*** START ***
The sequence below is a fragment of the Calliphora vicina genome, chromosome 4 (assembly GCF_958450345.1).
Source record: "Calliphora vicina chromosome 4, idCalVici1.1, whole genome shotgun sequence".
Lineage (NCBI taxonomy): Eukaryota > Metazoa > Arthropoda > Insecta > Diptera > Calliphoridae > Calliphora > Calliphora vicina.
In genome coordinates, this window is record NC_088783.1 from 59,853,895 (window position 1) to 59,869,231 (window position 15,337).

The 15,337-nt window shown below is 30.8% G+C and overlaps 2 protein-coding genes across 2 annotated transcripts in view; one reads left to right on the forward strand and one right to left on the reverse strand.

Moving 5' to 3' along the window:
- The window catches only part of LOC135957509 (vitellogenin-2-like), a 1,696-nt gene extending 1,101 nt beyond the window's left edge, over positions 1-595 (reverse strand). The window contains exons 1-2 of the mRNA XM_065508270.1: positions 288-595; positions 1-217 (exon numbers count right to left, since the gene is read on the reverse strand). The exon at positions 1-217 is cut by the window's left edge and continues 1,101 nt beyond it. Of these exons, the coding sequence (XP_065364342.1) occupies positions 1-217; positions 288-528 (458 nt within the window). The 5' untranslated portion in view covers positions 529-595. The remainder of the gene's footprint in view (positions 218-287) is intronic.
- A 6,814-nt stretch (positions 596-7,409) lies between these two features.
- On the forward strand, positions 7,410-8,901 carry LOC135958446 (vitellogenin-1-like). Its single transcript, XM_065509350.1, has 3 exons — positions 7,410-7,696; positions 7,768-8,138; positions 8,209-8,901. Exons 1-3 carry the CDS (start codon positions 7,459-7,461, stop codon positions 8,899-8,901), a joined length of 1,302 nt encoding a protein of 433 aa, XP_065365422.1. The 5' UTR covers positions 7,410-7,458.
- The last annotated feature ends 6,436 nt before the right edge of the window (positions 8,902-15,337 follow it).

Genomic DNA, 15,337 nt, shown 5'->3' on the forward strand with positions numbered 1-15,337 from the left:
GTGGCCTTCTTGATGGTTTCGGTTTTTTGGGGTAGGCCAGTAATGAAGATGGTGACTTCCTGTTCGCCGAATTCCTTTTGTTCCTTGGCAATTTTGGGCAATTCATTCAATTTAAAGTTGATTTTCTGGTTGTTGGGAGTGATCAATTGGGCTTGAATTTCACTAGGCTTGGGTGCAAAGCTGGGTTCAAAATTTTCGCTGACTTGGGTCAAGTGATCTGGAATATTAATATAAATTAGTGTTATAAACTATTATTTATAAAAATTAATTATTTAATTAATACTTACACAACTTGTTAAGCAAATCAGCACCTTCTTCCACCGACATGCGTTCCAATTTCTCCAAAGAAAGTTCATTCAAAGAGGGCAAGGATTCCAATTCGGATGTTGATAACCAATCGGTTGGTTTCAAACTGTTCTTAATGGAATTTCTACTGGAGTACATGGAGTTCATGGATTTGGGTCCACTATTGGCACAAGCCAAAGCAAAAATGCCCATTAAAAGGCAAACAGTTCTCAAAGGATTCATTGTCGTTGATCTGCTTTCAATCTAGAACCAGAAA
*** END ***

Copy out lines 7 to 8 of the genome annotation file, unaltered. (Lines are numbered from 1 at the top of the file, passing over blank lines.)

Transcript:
- The window catches only part of LOC135957509 (vitellogenin-2-like), a 1,696-nt gene extending 1,101 nt beyond the window's left edge, over positions 1-595 (reverse strand). The window contains exons 1-2 of the mRNA XM_065508270.1: positions 288-595; positions 1-217 (exon numbers count right to left, since the gene is read on the reverse strand). The exon at positions 1-217 is cut by the window's left edge and continues 1,101 nt beyond it. Of these exons, the coding sequence (XP_065364342.1) occupies positions 1-217; positions 288-528 (458 nt within the window). The 5' untranslated portion in view covers positions 529-595. The remainder of the gene's footprint in view (positions 218-287) is intronic.
- A 6,814-nt stretch (positions 596-7,409) lies between these two features.